1289. Correlation of Corrective Eyewear to Acute Respiratory Infection (ARI) among Outpatient Healthcare Personnel (HCP)
Session: Poster Abstract Session: Clinical Infectious Diseases: Respiratory Infections
Friday, October 28, 2016
Room: Poster Hall

Background: Acute respiratory infections (ARI) are common among healthcare personnel (HCP); however, the risk factors associated with ARI in this population are not well studied. While typically thought to be contracted through the mucous membranes of the nose and mouth, there has been speculation of transmission of respiratory viruses via the conjunctiva.

Methods:  During 12 weeks of the 2013-4 and 2014-5 respiratory virus seasons, participating HCP in 7 locations across the US reported use of corrective eyewear (glasses or contacts) in a baseline survey and were surveyed daily for ARI symptoms. When symptomatic, a combined nasal and throat swab was obtained. In addition, two swabs were obtained at separate, randomly assigned times regardless of symptoms. Samples were tested for 13 viruses by RT-PCR/ESI-MS (Abbott Molecular). Paired pre- and post-season blood samples were tested for influenza antibodies with a ≥4-fold antibody increase defined as influenza infection. Participants were stratified into those who wore only glasses, only contacts, alternated between both, or wore neither. Results were analyzed using chi square tests.

Results:  Of the 3,341 eligible participants, 1,386 wore glasses, 145 contacts, 576 both and 1,234 neither. The proportion of positive swabs did not differ substantially across groups. The incidence of individual pathogens was similar between groups (p = 0.6) except for rhinovirus/enterovirus which showed varying levels of incidence (Figure 1). Serology identified 214 cases of influenza A and 62 cases of influenza B (Figure 2). Incidence of serological influenza infection was different between groups (10.3% contacts, 9.6% glasses, 7.3% neither, 6.6% both), which was marginally significant (p = 0.052) but driven by a marked higher rate of influenza B infection in the contacts group. This difference was not seen in the PCR confirmed 92 cases of influenza A or 8 of influenza B (p = 0.9).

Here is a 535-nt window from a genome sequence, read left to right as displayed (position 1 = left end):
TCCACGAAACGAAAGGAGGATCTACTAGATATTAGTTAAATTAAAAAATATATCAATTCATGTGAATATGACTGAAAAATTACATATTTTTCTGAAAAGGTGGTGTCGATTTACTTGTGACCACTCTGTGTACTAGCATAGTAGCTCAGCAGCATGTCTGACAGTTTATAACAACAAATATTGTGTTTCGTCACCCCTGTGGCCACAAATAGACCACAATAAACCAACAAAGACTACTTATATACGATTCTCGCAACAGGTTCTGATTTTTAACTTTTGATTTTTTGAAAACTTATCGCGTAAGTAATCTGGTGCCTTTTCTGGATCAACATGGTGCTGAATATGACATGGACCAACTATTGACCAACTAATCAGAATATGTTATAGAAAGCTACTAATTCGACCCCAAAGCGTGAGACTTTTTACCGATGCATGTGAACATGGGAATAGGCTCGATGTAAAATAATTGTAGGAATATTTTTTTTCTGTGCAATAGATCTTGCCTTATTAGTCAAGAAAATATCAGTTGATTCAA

Conclusion: Use of corrective eyewear affected the rate of respiratory infection in HCP, especially those due to rhinovirus/enterovirus and influenza B. Contacts were associated with the highest infection risk in both virological and serological results. The conjunctiva as a potential route of entry for respiratory pathogens requires further study.

Amanda Krosche, BS, Hospital Epidemiology & Infection Control, Johns Hopkins University, Baltimore, MD, Mary Bessesen, MD, VA Eastern Colorado Healthcare System, Denver, CO, Derek Cummings, PhD, Johns Hopkins Bloomberg School of Public Health, Baltimore, MD, Charlotte Gaydos, DrPH, FIDSA, Medicine, Infectious Diseases, Johns Hopkins University, Baltimore, MD, Cynthia Gibert, MD, MSc, FIDSA, Washington, DC, VAMC, Washington, DC, Geoffrey Gorse, MD, FIDSA, VA St. Louis Healthcare System, St. Louis, MO, Jenna Los, MLA, Medicine, Johns Hopkins University, Baltimore, MD, Ann-Christine Nyquist, MD, MSPH, FPIDS, University of Colorado School of Medicine/Children’s Hospital of Colorado, Aurora, CO, Connie Price, MD, Infectious Diseases, University of Colorado School of Medicine/ Denver Health and Hospital, Denver, CO, Lewis Radonovich, MD, Department of Veterans Affairs Veterans Health Administration Office of Public Health, Gainesville, FL, Nicholas Reich, PhD, Department of Biostatistics and Epidemiology, School of Public Health, University of Massachusetts Amherst, Amherst, MA, Maria C. Rodriguez-Barradas, MD, FIDSA, Section of Infectious Diseases, Department of Medicine, Michael E. DeBakey VA Medical Center, Houston, TX, Michael S. Simberkoff, MD, FIDSA, VA New York Harbor Healthcare System, New York, NY and Trish M. Perl, MD, MSc, FIDSA, FSHEA, Medicine, Johns Hopkins Medical Institutions, Baltimore, MD


A. Krosche, None

M. Bessesen, None

D. Cummings, None

C. Gaydos, None

C. Gibert, None

G. Gorse, None

J. Los, None

A. C. Nyquist, None

C. Price, None

L. Radonovich, None

N. Reich, None

M. C. Rodriguez-Barradas, None

M. S. Simberkoff, None

T. M. Perl, None

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